Juliette and Scarlett, by comparison, are one-dimensional.  Although the pilot gave Juliette a drug-addicted mother that earned her a bit of sympathy, in this episode she’s only seen running over everyone in her way, with even her advances to Deacon seemingly calculated only to get him on her tour.  The show doesn’t want to make her an out-and-out villainess, which might give her more vitality but also may not be what Panettiere signed on for, and so she just comes off like a spiteful brat.  Scarlett, on the other hand, is mired in cliche, yet another good girl who doesn’t recognize the nice guy standing in front of her because of her devotion to a bad boy.  (It’s like the country music version of the Maggie/Jim/Don triangle on The Newsroom.)  With the exception of Esten, who does a good job at being torn between the two women, the men are strictly cardboard, with Teddy a loser just waiting for disaster, and Lamar a JR Ewing clone.

And yet there’s a tremendous amount to admire and enjoy about Nashville.  The show uses music better than anything on television this side of Treme; this episode had a long scene with Juliette in the studio singing a song she’d co-written with Deacon while Rayna answered the investigators’s questions about their own former and present relationship, and the last act was largely devoted to a gorgeous duet between Rayna and Deacon, one that believably complicated both their relationship and Rayna’s with her husband.  The acting, even if not all up to Britton’s standard (what could be?), is first-rate, and there’s a largely convincing local atmosphere unusual in network TV.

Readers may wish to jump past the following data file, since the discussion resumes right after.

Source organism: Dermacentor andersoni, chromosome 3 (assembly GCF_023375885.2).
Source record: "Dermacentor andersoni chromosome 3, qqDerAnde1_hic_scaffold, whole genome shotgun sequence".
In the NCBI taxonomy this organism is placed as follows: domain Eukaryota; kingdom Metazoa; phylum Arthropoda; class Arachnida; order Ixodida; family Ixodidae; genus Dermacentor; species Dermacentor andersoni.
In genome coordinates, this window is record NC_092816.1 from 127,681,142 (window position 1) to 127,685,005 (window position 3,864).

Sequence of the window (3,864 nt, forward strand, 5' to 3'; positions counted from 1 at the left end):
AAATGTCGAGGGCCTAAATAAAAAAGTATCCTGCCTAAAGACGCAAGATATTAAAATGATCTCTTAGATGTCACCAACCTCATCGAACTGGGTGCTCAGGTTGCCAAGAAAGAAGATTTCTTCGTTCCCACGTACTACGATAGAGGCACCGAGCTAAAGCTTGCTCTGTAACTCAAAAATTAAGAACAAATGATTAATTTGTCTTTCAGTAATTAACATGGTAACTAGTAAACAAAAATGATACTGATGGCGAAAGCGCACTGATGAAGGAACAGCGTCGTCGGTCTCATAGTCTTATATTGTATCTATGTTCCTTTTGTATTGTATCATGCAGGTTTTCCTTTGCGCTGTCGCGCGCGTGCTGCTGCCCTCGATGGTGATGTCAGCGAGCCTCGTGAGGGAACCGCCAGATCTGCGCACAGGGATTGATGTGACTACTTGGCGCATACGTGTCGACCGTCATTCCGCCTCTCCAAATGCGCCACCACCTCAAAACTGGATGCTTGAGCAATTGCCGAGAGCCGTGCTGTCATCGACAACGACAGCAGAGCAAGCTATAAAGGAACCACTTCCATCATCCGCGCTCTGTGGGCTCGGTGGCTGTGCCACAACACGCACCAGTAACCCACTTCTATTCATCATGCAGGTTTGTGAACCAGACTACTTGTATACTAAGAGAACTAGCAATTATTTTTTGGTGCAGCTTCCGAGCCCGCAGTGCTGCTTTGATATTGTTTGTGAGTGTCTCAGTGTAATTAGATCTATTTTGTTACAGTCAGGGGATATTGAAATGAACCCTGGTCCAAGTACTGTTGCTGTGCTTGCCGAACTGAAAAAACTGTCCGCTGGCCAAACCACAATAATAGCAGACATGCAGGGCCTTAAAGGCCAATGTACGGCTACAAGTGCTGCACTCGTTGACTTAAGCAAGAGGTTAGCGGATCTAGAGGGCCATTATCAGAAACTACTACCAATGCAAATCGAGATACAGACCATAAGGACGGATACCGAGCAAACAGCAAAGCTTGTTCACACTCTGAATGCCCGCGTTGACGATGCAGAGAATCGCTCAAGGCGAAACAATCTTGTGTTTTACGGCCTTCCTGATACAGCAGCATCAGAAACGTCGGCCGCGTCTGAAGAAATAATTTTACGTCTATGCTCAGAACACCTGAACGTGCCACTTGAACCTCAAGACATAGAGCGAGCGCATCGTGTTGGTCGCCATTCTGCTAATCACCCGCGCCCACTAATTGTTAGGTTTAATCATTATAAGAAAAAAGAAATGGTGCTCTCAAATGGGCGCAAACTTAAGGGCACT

Nashville won its hour in its debut last week, albeit not with the kind of knockout ratings that ABC was doubtless hoping for after a summer of heavy promotion.  If the show can stay at that level, it will certainly get an early back order for the full season.  (Even if it slides, it’s hard to imagine the show not beating Chicago Fire in the hour.)  The show’s creators are proving with the Rayna character that they’re capable of a high level of soap artistry–now they just need to elevate their game for everybody else.


PILOT + 1:  Still the Class of the Season’s New Dramas


About the Author

Mitch Salem
MITCH SALEM has worked on the business side of the entertainment industry for 20 years, as a senior business affairs executive and attorney for such companies as NBC, ABC, USA, Syfy, Bravo, and BermanBraun Productions, and before that, at the NY law firm of Weil, Gotshal & Manges. During all that, he has more or less constantly been going to the movies and watching TV, and writing about both since the 1980s. His film reviews also currently appear on and In addition, he is co-writer of an episode of the television series "Felicity."